Albert Camus’s L’Étranger/The Stranger/The Outsider is one of the most written-about books of the 20th century, so I doubt that any jejune thoughts of my own are going to add much to the sum of human understanding. It’s a book that somehow I didn’t read during my schooldays and should certainly have read since; I’m kicking myself that I put it off until now, because I really liked the novel — which is like something that Jim Thompson or David Goodis might have written had they been raised in French Algeria in the first half of the last century: the book was created within a much different culture to theirs, but it has the same underlying nihilism and, I think, despair over human behavior. (Translator Matthew Ward, in his introductory Note to this edition, suggests this was not just a matter of happenstance, that Camus was deliberately emulating US writers like Ernest Hemingway and James M. Cain.)
The novel’s narrator, Meursault, is a young French Algerian clerk who’s devoid of social skills and quite alienated from the society around him; he’s regarded as odd because he shows no signs of grief at his mother’s funeral. He’s not completely without emotions — he derives aesthetic pleasure from seeing “a good sky,” smelling seaside air, and so on — but he doesn’t understand how, for example, love could exist or why we regard our lives as having purpose. When his girlfriend Marie, whom he likes looking at, being with and bedding, asks if he’ll marry her he essentially tells her that he doesn’t really see the point but, if it would make her happy, then okay, he supposes so. It’s with this same lack of connectedness to what the rest of us consider the important aspects of life that he shoots dead a young Arab who’s being vaguely threatening: he doesn’t realize at the time the significance of the act. Similarly he doesn’t realize the significance of imprisonment until he discovers that he’s having to do without some of the things he likes, such as cigarettes and bedding Marie. Once it’s explained to him that being deprived of pleasures is part of the punishment, he’s fine with it.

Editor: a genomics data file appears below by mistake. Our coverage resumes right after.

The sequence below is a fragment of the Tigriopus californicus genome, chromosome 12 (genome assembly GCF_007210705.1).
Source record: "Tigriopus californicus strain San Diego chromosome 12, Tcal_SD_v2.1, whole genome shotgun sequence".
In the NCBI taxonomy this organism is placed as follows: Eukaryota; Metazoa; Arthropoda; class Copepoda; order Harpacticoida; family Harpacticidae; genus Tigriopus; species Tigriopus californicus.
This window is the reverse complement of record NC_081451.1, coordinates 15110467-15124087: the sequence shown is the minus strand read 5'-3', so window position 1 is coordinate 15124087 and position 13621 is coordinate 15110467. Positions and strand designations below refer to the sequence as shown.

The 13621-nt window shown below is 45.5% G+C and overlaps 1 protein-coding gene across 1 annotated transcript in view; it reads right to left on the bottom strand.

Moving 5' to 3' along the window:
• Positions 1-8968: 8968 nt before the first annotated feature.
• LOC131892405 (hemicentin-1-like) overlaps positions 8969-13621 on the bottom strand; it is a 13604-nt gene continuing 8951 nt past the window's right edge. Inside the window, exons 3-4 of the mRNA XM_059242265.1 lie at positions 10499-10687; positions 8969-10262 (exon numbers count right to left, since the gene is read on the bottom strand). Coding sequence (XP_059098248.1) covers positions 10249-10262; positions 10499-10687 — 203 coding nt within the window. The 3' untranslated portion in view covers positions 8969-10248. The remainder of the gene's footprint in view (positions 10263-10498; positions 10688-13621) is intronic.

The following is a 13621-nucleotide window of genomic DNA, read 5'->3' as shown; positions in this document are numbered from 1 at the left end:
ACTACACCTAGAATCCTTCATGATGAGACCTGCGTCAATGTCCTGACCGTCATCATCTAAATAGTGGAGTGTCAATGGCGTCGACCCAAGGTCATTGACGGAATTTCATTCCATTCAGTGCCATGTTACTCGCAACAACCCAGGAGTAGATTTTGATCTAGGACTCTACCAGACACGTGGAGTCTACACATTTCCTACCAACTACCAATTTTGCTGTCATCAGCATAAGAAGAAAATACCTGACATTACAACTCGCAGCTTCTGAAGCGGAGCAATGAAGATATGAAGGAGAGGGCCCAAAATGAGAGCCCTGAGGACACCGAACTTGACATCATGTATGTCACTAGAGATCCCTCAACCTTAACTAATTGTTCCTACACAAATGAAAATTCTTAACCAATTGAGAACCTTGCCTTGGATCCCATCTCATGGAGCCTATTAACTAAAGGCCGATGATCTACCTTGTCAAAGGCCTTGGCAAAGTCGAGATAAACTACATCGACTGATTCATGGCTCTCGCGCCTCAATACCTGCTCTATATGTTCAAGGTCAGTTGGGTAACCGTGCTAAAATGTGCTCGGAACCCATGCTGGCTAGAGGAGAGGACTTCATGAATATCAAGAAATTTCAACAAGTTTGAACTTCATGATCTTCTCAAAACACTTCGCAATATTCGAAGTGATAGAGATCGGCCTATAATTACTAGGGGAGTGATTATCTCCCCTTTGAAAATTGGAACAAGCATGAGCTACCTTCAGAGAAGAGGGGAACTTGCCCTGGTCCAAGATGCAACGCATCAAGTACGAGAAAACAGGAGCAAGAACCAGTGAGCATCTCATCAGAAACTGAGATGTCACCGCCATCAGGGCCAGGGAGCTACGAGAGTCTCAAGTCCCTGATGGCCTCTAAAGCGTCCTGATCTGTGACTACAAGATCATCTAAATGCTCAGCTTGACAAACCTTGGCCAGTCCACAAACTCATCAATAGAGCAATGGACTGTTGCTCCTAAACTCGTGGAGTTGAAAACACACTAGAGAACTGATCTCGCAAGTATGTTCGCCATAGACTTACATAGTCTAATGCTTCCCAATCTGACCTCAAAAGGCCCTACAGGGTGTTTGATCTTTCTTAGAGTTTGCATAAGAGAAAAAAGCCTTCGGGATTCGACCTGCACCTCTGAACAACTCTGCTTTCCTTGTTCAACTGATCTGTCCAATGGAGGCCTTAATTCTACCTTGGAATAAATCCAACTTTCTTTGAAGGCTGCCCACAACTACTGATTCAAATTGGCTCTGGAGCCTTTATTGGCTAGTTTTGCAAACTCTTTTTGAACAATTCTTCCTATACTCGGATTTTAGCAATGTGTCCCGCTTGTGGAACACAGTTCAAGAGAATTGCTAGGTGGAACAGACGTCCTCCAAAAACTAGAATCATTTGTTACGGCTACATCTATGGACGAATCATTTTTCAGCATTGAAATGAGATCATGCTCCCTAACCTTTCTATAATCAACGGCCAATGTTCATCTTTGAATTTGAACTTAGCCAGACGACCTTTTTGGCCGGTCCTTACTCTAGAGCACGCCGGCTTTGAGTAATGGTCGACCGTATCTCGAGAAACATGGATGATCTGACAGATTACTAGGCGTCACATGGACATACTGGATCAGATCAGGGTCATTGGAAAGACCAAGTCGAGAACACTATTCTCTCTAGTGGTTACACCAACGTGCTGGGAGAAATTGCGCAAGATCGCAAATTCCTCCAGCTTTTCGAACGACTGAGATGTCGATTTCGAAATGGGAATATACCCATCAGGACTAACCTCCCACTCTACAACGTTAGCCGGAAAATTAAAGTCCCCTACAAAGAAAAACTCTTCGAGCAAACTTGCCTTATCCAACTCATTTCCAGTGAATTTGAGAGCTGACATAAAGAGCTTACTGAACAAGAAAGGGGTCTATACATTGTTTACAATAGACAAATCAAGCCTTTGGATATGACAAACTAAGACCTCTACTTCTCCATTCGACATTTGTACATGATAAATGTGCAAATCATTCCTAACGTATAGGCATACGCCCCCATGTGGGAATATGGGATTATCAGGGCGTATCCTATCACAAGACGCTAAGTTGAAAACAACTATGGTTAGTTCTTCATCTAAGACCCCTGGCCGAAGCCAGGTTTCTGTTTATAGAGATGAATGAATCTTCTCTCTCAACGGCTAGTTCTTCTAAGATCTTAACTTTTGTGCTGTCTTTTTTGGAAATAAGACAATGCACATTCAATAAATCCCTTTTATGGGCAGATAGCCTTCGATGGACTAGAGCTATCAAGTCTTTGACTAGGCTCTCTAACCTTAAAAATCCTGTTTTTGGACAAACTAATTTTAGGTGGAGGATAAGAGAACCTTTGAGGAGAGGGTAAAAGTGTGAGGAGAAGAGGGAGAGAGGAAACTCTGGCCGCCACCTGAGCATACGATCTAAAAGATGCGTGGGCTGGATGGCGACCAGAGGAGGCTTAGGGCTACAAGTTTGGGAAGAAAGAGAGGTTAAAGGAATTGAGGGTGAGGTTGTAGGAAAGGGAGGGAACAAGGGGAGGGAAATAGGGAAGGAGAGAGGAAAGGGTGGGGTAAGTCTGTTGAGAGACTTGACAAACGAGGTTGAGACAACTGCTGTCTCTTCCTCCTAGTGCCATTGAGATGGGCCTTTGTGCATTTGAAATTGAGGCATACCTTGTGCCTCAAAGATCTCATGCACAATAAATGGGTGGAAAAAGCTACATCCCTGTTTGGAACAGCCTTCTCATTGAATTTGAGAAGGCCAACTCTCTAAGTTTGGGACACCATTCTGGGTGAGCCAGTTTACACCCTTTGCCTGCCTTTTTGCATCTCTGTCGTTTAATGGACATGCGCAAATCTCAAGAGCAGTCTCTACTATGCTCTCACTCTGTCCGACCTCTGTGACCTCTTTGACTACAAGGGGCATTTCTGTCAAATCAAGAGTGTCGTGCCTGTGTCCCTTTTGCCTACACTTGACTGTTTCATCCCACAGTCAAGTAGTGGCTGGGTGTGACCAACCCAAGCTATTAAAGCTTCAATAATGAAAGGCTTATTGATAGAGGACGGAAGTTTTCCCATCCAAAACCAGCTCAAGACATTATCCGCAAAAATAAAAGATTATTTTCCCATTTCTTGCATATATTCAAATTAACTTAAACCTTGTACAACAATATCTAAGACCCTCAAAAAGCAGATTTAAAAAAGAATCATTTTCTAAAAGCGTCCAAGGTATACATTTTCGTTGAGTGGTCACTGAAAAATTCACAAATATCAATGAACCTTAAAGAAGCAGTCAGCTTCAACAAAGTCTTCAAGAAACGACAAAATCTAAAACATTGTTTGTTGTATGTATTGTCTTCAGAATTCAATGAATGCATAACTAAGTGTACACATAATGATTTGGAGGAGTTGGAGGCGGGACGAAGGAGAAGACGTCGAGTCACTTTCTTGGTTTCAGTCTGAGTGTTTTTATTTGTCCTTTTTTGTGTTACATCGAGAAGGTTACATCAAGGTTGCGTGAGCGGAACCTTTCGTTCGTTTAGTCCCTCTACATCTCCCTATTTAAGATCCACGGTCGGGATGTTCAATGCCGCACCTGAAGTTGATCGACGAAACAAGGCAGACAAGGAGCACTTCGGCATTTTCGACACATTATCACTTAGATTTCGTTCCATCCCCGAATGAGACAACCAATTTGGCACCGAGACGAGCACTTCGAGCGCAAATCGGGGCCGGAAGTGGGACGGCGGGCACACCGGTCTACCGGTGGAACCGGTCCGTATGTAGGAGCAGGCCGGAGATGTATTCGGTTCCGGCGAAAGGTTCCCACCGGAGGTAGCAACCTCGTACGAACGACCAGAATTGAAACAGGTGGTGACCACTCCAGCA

The crux of Meursault’s existence is, I think, contained within a single sentence (p85 of the Vintage International edition): “And I had the odd impression of being watched by myself.” In other words (or so I read it) he’s so alienated from people that he’s even on occasion alienated from himself. And, just as he doesn’t comprehend what makes other people tick, he doesn’t see any necessity to try to analyze what makes him, Meursault, tick: he just is. Mind you, the rest of society doesn’t show much interest in what makes him tick, either: his alienation and affectlessness are interpreted by most other people as soullessness, and thus as something to be condemned. One popular reading of the book is that Meursault is convicted and sentenced to death not for the murder but for failing to weep over his mother’s death, and this was I gather in Camus’s mind as he wrote the novel.
When I first became aware of the novel it was under the title The Outsider, and I think I still prefer that title to the one more commonly used here in the US, The Stranger, primarily because it applies better to some of the scenes late in the book when we see that Meursault’s oddness is being used as an excuse to otherize him — to paint him as something other than the ordinary human being and thus blamable for all manner of sins. For example, the prosecutor in Meursault’s case claims that Meursault’s attitude is at least partly to blame for the completely unrelated parricide that’s going to be tried in the courthouse the next day. Meursault can be blamed blithely because he’s not part of the in-group, of “us”: he’s an outsider, an other.
Luchino Visconti filmed the novel in 1967 as Lo Straniero; I’m hoping to be able to get hold of a copy of this movie soon for discussion here at Noirish. Watch this space.